Anna Massey (1937-2011) b. Thakeham, West Sussex, England.
Anna Raymond Massey was born in West Sussex on August 11 1937, the daughter of the Canadian actor Raymond Massey and his English wife Adrianne Allen, herself an actress. She was brought up in London but saw little of her father after her parents divorced when she was a one-year old. She was evacuated to Wales early during WWII and spent some time at her father’s house in New York. She attended private schools in London and Surrey and spent an unhappy term in Lausanne.
Massey skipped drama school and joined a repertory company. In 1955 she made her stage debut aged 17 in The Reluctant Debutante, which opened in the West End after a successful provincial tour. The play later transferred to New York, where she encountered the charismatic actor Jeremy Brett. They met later again in London, where he urged her to move out of the family home to escape her mother’s dominance; they married in 1958.
She made her film debut age 21 in 1958 in Gideon’s Day (1958), a London crime drama directed by her godfather John Ford. Next came Michael Powell‘s vivid Peeping Tom (1960), Massey gave a wonderfully sympathetic performance as the naive downstairs neighbour of a psychotic film focus puller. In 1965 she starred as a nervous teacher with Laurence Olivier in Otto Preminger’s Bunny Lake Is Missing (1965). In Alfred Hitchcock’s penultimate film, Frenzy (1972), Massey was a barmaid strangled by the “Neck-Tie Murderer”, bundled into a sack full of potatoes and thrown on to a moving truck. The following year she appeared in a segment of the Amicus portmanteau The Vault of Horror (1973), she was murdered by her brother for her an inheritance, although she turns out to be a vampire.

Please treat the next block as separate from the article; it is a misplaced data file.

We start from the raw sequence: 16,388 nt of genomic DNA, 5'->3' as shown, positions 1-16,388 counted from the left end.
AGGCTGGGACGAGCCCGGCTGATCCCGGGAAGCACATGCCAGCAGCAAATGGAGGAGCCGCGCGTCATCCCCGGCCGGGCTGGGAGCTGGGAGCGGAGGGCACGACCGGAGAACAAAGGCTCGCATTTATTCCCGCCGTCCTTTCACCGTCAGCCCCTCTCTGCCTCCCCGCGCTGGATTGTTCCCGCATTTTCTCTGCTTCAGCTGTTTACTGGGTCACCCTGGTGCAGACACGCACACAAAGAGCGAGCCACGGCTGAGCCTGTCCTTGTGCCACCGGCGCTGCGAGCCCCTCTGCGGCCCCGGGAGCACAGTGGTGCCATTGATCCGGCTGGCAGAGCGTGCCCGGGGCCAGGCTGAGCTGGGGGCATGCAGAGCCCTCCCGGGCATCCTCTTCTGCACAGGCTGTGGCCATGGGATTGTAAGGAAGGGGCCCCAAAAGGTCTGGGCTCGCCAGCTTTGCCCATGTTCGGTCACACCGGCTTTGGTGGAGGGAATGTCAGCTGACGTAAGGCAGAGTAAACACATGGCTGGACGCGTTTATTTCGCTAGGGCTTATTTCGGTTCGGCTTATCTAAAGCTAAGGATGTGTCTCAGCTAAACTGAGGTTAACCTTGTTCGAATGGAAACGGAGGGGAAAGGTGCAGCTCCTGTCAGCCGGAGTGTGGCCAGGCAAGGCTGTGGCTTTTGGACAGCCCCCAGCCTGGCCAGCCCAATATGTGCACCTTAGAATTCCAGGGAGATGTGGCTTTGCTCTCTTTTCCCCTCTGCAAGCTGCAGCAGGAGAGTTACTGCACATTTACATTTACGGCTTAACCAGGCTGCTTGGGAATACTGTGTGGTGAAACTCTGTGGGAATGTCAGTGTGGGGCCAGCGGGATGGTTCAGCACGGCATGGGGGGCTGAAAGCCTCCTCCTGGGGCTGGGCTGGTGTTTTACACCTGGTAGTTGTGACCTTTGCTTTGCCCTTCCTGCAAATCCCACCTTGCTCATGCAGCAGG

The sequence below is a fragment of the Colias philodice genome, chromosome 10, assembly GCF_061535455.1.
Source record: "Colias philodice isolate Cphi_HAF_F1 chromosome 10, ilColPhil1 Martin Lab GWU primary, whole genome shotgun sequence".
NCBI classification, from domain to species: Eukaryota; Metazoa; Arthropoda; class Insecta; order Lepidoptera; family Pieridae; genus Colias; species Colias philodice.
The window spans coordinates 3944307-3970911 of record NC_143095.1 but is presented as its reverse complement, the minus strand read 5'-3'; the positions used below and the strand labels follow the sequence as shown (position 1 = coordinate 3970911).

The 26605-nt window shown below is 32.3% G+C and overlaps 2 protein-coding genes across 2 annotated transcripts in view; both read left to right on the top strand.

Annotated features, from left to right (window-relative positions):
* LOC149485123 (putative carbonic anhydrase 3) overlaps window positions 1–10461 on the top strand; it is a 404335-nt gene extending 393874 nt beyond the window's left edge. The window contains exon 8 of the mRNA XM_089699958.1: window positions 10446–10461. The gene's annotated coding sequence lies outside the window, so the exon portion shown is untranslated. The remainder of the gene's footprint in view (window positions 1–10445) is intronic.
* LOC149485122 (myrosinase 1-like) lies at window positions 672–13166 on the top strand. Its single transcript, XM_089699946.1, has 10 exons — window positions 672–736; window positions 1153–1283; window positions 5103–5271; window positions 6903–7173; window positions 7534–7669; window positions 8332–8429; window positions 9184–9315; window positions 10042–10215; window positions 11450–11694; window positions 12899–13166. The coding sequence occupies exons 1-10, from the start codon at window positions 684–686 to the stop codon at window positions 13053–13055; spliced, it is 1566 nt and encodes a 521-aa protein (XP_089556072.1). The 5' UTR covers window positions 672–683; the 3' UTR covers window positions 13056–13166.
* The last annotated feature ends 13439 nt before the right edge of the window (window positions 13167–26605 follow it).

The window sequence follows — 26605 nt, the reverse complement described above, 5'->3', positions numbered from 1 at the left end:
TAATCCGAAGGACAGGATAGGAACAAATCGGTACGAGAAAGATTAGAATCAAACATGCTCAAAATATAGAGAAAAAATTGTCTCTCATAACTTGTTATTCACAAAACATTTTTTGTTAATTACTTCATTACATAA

Although she made her first film aged 21, she was better known as a television actress, appearing in such classic BBC dramas as The Pallisers (1974) and the creepy Mrs Danvers in the 1979 adaptation of Rebecca, in which she starred alongside her former husband, Jeremy Brett. Massey won many awards during her acting career, including a Bafta for her portrayal of a lonely crime writer on holiday in Switzerland in a 1986 TV adaptation of Hotel du Lac.
She was awarded a CBE for services to acting in 2005. Her most recent television period dramas included the BBC’s version of Anthony Trollope’s He Knew He Was Right in 2004, Oliver Twist in 2007 and Tess of the D’Urbervilles in 2008. Most recently, she appeared in one of Jimmy McGovern’s Moving On dramas on BBC One, credited as her last screen appearance.